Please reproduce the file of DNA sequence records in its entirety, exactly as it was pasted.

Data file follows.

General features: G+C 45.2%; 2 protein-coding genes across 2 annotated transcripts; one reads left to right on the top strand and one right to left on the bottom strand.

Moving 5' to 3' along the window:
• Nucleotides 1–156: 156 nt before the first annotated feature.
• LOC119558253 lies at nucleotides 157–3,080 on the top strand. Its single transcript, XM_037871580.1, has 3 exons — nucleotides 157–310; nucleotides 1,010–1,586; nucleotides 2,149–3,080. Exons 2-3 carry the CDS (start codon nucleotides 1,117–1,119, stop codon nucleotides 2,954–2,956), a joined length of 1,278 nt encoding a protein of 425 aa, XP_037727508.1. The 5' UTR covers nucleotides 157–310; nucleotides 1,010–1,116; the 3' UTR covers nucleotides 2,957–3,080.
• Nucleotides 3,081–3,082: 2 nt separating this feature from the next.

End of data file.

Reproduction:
General features: G+C 45.2%; 2 protein-coding genes across 2 annotated transcripts; one reads left to right on the top strand and one right to left on the bottom strand.

Moving 5' to 3' along the window:
• Nucleotides 1–156: 156 nt before the first annotated feature.
• LOC119558253 lies at nucleotides 157–3,080 on the top strand. Its single transcript, XM_037871580.1, has 3 exons — nucleotides 157–310; nucleotides 1,010–1,586; nucleotides 2,149–3,080. Exons 2-3 carry the CDS (start codon nucleotides 1,117–1,119, stop codon nucleotides 2,954–2,956), a joined length of 1,278 nt encoding a protein of 425 aa, XP_037727508.1. The 5' UTR covers nucleotides 157–310; nucleotides 1,010–1,116; the 3' UTR covers nucleotides 2,957–3,080.
• Nucleotides 3,081–3,082: 2 nt separating this feature from the next.